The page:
Julie London Julie London in Person at the Americana (Live)
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- by Julie London ~ Lonely Girl / Make Love to Me ~ $11.22
- Released: March 9, 2004
- Label: DRG
- 1.Opening / Lonesome Road
- 2.Send For Me
- 3.My Baby Just Cares For Me
- 4.The Trolley Song
- 6.Basin Street Blues / St. Louis Blues / Baby, Baby All The Time
- 7.Kansas City
- 8.Bye, Bye Blackbird
- 9.By Myself
- 10.I Love Paris
- 11.Gotta Move
- 12.Cry Me a River
- 13.The Man That Got Away / Closing
Recorded live in 1964.
Personnel: Julie London (vocals).
Liner Note Authors: Louella Parsons; Greg Gardner.
Recording information: Royal Box Of The Americana Hotel, New York, NY.
Photographer: Burt Goldblatt.
Arranger: Don Bagley.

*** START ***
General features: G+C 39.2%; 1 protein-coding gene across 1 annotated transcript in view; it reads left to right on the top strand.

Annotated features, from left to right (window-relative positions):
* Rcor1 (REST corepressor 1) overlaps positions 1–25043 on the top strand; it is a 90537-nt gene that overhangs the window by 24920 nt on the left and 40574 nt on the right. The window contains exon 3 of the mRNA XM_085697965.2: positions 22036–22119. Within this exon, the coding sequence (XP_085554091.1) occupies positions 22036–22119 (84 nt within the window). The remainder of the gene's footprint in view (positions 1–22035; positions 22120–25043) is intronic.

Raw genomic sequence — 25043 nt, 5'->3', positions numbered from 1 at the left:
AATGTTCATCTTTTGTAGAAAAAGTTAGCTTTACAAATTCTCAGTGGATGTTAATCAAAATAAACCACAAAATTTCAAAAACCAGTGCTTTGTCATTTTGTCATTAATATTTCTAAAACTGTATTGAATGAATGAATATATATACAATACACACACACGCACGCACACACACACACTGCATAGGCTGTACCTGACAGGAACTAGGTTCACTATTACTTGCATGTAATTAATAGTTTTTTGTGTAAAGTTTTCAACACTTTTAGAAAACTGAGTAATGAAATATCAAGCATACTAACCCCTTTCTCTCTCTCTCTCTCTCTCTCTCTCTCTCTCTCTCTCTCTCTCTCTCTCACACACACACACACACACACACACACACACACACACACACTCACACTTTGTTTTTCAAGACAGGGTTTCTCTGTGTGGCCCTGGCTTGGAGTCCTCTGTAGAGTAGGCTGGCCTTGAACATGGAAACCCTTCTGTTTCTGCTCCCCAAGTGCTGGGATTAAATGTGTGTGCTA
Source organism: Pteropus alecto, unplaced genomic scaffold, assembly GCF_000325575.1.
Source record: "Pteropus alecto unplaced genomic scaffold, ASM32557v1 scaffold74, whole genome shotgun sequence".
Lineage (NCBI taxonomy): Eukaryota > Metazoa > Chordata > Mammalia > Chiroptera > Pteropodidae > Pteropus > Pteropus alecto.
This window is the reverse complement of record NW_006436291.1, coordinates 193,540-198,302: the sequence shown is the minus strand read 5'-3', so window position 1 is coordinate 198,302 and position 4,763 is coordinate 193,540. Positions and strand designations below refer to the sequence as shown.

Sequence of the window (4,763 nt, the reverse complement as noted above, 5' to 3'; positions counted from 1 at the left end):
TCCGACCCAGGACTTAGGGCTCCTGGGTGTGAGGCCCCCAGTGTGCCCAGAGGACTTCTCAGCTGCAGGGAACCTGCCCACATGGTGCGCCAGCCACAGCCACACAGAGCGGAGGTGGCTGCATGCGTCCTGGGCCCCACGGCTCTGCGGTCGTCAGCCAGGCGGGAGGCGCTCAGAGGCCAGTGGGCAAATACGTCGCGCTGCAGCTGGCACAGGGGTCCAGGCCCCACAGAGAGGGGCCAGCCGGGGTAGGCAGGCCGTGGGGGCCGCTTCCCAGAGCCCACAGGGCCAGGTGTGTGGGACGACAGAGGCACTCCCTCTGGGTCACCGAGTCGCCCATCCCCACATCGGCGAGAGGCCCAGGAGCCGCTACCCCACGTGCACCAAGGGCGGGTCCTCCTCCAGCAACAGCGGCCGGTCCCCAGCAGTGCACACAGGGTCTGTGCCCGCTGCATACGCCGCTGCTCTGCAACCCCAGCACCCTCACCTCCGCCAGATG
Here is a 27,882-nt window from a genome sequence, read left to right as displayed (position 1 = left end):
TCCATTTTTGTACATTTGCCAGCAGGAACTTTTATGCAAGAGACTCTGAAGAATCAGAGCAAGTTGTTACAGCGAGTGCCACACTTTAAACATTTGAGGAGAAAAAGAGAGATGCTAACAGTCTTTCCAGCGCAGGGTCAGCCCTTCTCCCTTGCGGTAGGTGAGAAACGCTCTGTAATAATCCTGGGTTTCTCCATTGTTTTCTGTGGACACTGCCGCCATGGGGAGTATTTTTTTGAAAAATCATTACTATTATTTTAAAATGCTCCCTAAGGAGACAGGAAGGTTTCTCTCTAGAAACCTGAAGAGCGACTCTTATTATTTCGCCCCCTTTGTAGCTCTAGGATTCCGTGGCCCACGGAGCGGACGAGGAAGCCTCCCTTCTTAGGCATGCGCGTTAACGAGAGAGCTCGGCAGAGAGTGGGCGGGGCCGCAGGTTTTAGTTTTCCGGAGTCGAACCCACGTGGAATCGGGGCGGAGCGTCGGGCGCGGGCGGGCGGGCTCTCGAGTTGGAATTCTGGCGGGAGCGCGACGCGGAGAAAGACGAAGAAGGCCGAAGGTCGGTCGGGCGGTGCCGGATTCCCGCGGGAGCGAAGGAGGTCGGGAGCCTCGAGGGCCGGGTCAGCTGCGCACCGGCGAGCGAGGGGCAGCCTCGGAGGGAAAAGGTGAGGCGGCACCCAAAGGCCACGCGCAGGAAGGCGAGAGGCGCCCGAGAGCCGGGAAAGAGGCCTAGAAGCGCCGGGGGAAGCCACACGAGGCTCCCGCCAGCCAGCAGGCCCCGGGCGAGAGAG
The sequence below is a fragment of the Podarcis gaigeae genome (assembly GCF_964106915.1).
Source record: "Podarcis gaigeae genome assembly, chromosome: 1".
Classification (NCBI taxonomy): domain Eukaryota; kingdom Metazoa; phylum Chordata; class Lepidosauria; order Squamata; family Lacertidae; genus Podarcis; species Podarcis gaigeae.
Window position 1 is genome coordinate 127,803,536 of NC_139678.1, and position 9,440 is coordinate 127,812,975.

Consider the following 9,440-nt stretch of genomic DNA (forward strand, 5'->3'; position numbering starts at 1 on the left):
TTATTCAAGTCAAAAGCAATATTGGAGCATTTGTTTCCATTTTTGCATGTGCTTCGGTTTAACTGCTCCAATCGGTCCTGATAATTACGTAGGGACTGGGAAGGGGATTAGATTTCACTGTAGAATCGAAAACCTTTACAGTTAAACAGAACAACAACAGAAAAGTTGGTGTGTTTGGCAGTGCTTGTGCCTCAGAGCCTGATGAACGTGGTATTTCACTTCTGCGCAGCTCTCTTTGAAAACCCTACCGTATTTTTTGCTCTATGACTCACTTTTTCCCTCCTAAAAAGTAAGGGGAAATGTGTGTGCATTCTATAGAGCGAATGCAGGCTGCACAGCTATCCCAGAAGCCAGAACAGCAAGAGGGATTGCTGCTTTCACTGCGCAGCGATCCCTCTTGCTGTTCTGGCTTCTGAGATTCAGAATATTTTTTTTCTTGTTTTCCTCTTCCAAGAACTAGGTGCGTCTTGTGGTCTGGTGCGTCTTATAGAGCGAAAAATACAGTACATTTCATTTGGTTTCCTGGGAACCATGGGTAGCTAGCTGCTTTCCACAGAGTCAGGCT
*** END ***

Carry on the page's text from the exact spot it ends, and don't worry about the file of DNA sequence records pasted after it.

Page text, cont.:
Well into her mid-thirties, Julie London was also well past her commercial prime when she cut this live album for release in 1964. Actually, she had mounted something of a comeback the previous year with the LPs The End of the World and The Wonderful World of Julie London, both of which made the charts for her after a gap of six years from her 1955-1957 commercial heyday, but Julie London, released earlier in 1964, had not charted. London's film work was also at a low ebb; she had not appeared onscreen since 1961's The George Raft Story. But this was all the more reason to emphasize the personal appearance aspect of her career by recording a live album. Cut at the Royal Box of the Americana Hotel in New York City, this LP might as well have come from Las Vegas, since it was a glitzy affair that surrounded the star with a big band and a bevy of backup singers. She borrowed from Judy Garland for "The Trolley Song" (a number largely taken over by the choral accompaniment) and "The Man That Got Away," while her husband Bobby Troup provided his 1941 hit "Daddy" and 1948's "Baby, Baby All the Time," the latter in a medley with "Basin Street Blues" and "St. Louis Woman." London was at her best in the sexy, playful "Daddy," which brought out her personality. One could only imagine that there was a stage show to accompany these numbers that would have made the performance even more compelling, but London was still able to convey her breathy, bluesy charm. By 1964, that charm was coming to seem adult more in the sense of "aging" rather than "provocative," not only because of the singer's advancing years but because she, like everyone in her area of musical entertainment, was being marginalized by the Beatles and their ilk. So, Julie London in Person at the Americana seemed somewhat old-fashioned even on the day it was released. ~ William Ruhlmann
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